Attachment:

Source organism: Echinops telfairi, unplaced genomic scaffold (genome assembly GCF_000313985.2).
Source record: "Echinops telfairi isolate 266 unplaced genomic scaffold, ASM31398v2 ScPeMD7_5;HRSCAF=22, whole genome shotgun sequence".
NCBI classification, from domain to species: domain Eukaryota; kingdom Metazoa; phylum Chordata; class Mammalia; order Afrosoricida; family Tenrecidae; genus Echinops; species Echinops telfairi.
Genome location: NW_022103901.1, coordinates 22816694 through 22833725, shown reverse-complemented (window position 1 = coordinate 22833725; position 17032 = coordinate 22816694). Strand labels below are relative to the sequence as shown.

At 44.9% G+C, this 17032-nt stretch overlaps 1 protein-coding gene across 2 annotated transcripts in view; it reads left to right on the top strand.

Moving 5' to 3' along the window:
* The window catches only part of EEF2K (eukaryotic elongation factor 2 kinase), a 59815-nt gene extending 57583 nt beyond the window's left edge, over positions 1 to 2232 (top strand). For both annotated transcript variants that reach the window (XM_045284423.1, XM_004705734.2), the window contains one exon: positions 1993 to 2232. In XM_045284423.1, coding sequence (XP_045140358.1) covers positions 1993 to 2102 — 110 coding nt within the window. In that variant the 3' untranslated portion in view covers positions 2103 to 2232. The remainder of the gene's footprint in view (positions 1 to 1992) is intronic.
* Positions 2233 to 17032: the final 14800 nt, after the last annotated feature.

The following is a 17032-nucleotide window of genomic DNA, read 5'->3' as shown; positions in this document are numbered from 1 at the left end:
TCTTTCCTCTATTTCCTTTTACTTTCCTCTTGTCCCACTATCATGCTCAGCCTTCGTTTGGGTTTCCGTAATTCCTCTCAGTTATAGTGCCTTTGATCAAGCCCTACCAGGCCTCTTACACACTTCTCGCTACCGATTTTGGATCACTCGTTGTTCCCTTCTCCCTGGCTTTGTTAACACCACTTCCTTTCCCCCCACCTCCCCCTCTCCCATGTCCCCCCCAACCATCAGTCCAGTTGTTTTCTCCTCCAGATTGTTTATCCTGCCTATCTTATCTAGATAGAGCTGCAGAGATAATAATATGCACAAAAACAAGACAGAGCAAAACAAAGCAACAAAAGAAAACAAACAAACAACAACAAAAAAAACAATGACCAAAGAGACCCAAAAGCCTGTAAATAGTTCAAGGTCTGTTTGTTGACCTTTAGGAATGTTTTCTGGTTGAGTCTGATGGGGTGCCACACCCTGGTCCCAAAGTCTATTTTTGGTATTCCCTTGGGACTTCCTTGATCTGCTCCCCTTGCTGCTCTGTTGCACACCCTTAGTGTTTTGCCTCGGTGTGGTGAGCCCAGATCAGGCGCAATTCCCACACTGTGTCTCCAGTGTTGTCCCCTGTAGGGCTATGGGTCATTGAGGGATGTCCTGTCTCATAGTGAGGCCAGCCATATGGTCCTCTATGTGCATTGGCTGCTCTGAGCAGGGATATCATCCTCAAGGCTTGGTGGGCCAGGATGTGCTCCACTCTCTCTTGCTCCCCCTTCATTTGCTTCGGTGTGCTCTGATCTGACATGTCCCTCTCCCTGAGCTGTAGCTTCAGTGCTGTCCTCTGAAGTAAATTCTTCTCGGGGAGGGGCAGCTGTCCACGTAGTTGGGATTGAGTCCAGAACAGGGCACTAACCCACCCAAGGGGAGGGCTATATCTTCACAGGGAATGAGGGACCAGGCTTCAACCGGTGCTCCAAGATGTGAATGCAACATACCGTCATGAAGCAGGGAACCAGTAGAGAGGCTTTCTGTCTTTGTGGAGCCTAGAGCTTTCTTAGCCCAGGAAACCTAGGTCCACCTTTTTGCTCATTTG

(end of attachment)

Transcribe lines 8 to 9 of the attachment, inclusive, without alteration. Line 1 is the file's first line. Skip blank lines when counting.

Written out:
* Positions 2233 to 17032: the final 14800 nt, after the last annotated feature.

The following is a 17032-nucleotide window of genomic DNA, read 5'->3' as shown; positions in this document are numbered from 1 at the left end: